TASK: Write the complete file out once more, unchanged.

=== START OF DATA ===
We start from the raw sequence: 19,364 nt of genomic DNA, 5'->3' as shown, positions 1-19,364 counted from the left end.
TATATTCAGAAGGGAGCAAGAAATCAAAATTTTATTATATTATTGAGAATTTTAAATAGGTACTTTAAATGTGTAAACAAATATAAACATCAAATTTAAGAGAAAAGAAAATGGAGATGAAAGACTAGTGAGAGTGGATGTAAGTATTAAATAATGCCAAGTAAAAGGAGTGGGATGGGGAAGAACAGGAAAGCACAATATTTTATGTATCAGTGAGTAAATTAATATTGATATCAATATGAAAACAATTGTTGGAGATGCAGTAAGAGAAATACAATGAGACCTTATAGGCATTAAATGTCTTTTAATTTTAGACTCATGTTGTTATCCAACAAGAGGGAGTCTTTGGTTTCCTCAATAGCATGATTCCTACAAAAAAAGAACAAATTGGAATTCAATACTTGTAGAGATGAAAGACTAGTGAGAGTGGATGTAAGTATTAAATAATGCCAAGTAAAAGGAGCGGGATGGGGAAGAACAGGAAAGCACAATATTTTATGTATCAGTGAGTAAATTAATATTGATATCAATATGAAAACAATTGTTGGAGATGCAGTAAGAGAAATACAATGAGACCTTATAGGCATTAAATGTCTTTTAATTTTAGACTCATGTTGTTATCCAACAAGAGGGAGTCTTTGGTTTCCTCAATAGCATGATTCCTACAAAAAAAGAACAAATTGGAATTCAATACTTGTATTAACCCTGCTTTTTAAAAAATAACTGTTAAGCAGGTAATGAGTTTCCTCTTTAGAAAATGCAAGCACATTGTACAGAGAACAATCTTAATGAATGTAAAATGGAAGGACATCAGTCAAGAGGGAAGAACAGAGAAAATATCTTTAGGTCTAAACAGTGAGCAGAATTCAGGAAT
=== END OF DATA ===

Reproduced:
We start from the raw sequence: 19,364 nt of genomic DNA, 5'->3' as shown, positions 1-19,364 counted from the left end.
TATATTCAGAAGGGAGCAAGAAATCAAAATTTTATTATATTATTGAGAATTTTAAATAGGTACTTTAAATGTGTAAACAAATATAAACATCAAATTTAAGAGAAAAGAAAATGGAGATGAAAGACTAGTGAGAGTGGATGTAAGTATTAAATAATGCCAAGTAAAAGGAGTGGGATGGGGAAGAACAGGAAAGCACAATATTTTATGTATCAGTGAGTAAATTAATATTGATATCAATATGAAAACAATTGTTGGAGATGCAGTAAGAGAAATACAATGAGACCTTATAGGCATTAAATGTCTTTTAATTTTAGACTCATGTTGTTATCCAACAAGAGGGAGTCTTTGGTTTCCTCAATAGCATGATTCCTACAAAAAAAGAACAAATTGGAATTCAATACTTGTAGAGATGAAAGACTAGTGAGAGTGGATGTAAGTATTAAATAATGCCAAGTAAAAGGAGCGGGATGGGGAAGAACAGGAAAGCACAATATTTTATGTATCAGTGAGTAAATTAATATTGATATCAATATGAAAACAATTGTTGGAGATGCAGTAAGAGAAATACAATGAGACCTTATAGGCATTAAATGTCTTTTAATTTTAGACTCATGTTGTTATCCAACAAGAGGGAGTCTTTGGTTTCCTCAATAGCATGATTCCTACAAAAAAAGAACAAATTGGAATTCAATACTTGTATTAACCCTGCTTTTTAAAAAATAACTGTTAAGCAGGTAATGAGTTTCCTCTTTAGAAAATGCAAGCACATTGTACAGAGAACAATCTTAATGAATGTAAAATGGAAGGACATCAGTCAAGAGGGAAGAACAGAGAAAATATCTTTAGGTCTAAACAGTGAGCAGAATTCAGGAAT